Again, we already know there were mechanisms to slow down the rate of uncorrected mutation, so it's not a surprise that some organisms can speed up their mutation rate. This does not make the mutations themselves directed.

Besides, the article involved does not even discuss mutations! It's talking about protiens working on concert to either keep an energy flow wide open or shut down, effectively conseving power.

There was no scientific need for the neo-darwinists to declare, a priori, that ALL mutations were random (and, as a corollary, that ONLY genetic mutations provided any raw source of variation--they deliberately exluded development as relevant, for example, and their hereidity notions were strictly gene-centic and mechanistic). There was, however, a very strong metaphysical need--they wanted to eliminate all possiblility of even raising or considering any questions of teleology. This as a matter of philosophical, not scientific, desire.

What is this metaphysical need? Keep in mind it can't be atheism, since you will find bvery religious men like ken Miller or Wesley Elsberry who state that all mutations are random just as strongly as Dawkins does.

Just as "scientific" would have been an assumption that there was "something" (of unknown mechanics) working to direct phenotypic change. What it was, and how it worked, would be subject to research and experiment under those circumstances.

There are some things. They're called "selection". Selection is a non-random process that drives phenotypal change.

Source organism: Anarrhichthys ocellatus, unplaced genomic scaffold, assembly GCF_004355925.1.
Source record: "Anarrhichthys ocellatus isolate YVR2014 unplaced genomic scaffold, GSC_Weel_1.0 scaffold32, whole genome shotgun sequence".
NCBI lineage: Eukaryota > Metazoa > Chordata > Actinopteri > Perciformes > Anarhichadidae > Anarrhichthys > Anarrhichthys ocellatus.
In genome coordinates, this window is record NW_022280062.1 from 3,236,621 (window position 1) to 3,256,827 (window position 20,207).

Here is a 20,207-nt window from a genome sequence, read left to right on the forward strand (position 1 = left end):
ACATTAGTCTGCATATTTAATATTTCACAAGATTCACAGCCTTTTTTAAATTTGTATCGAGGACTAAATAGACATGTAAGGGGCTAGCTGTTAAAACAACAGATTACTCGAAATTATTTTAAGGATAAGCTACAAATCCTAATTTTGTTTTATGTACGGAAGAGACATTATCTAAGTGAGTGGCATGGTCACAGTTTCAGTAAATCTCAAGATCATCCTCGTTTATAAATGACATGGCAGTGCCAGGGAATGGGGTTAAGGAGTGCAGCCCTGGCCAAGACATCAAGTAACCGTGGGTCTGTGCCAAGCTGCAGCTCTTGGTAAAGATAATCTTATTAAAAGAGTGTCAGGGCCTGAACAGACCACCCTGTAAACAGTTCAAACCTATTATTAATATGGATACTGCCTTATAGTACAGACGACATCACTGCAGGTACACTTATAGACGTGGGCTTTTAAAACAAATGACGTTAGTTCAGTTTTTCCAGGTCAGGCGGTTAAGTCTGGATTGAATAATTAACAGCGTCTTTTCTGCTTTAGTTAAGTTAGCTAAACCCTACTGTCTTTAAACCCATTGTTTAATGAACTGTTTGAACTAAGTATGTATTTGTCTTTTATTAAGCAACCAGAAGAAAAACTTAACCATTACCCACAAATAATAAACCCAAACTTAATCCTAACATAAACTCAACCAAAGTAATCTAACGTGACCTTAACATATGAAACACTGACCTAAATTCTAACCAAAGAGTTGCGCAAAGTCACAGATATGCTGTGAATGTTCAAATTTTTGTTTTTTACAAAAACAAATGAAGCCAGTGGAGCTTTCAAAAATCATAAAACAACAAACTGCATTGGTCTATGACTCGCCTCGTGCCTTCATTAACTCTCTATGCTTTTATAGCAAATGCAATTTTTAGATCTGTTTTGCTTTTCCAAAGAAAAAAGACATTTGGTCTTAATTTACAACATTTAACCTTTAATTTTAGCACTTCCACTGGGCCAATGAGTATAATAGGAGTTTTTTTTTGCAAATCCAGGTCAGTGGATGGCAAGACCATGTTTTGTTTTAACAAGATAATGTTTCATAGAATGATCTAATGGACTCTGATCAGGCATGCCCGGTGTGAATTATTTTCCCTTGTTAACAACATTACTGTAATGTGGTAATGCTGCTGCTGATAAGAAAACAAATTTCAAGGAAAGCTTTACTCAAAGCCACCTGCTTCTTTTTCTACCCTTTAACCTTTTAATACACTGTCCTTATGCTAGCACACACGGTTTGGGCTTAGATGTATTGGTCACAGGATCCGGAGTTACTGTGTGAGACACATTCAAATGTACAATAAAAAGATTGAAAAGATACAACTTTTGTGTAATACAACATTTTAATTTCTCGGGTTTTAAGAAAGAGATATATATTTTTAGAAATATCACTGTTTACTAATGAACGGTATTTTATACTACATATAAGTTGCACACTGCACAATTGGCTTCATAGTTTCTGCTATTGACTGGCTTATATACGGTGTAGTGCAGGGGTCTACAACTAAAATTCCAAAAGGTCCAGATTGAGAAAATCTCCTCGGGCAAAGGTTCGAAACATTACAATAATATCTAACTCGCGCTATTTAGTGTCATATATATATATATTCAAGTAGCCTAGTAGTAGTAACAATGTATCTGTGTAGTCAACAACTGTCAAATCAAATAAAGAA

Anonymous said...

I can't cut and paste, for some reason, so I'll just try to summarize the comments I am respondin to, eh, Eric?

There are so many issues here, and the onliest reason I really spend any time with you on it is because I think you are capable of some acute insights and capable of bein relatively objective.

That said, I find it very frustratin that you often appear to be quite partisan, unilateral, and dogmatic in response to some of your "pet peeves."

Can it be tested? I will mebbe say more about that later (I already have addressed the issue in my original comment), but let's leave that aside for the moment. You have already conceded that the presumption of randomness (of mutations) can't be tested, so why is "testability" only applicable to the side you oppose, I wonder? This ALWAYS seems to be your fall-back criterion, yet you are very selective in applying it. You refuse to apply it to your own predispositions, it seems.